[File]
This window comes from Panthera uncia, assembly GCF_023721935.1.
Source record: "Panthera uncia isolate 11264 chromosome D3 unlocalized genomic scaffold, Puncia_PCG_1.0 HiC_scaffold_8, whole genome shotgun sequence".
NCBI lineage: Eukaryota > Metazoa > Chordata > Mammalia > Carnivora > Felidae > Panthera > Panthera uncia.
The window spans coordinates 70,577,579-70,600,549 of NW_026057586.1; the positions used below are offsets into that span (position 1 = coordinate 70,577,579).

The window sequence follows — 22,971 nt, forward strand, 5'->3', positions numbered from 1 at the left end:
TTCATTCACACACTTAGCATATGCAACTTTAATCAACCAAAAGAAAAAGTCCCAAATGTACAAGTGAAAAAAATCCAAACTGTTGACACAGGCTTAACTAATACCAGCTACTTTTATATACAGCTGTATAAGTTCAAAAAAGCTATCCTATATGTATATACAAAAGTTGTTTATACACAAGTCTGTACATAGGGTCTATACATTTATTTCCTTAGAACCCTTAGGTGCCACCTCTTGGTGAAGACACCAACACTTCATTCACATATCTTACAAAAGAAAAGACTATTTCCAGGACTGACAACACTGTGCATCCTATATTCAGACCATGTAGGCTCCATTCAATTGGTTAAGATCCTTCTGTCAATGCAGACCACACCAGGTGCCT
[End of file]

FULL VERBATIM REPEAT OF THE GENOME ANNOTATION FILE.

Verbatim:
This window comes from Panthera uncia, assembly GCF_023721935.1.
Source record: "Panthera uncia isolate 11264 chromosome D3 unlocalized genomic scaffold, Puncia_PCG_1.0 HiC_scaffold_8, whole genome shotgun sequence".
NCBI lineage: Eukaryota > Metazoa > Chordata > Mammalia > Carnivora > Felidae > Panthera > Panthera uncia.
The window spans coordinates 70,577,579-70,600,549 of NW_026057586.1; the positions used below are offsets into that span (position 1 = coordinate 70,577,579).

The window sequence follows — 22,971 nt, forward strand, 5'->3', positions numbered from 1 at the left end:
TTCATTCACACACTTAGCATATGCAACTTTAATCAACCAAAAGAAAAAGTCCCAAATGTACAAGTGAAAAAAATCCAAACTGTTGACACAGGCTTAACTAATACCAGCTACTTTTATATACAGCTGTATAAGTTCAAAAAAGCTATCCTATATGTATATACAAAAGTTGTTTATACACAAGTCTGTACATAGGGTCTATACATTTATTTCCTTAGAACCCTTAGGTGCCACCTCTTGGTGAAGACACCAACACTTCATTCACATATCTTACAAAAGAAAAGACTATTTCCAGGACTGACAACACTGTGCATCCTATATTCAGACCATGTAGGCTCCATTCAATTGGTTAAGATCCTTCTGTCAATGCAGACCACACCAGGTGCCT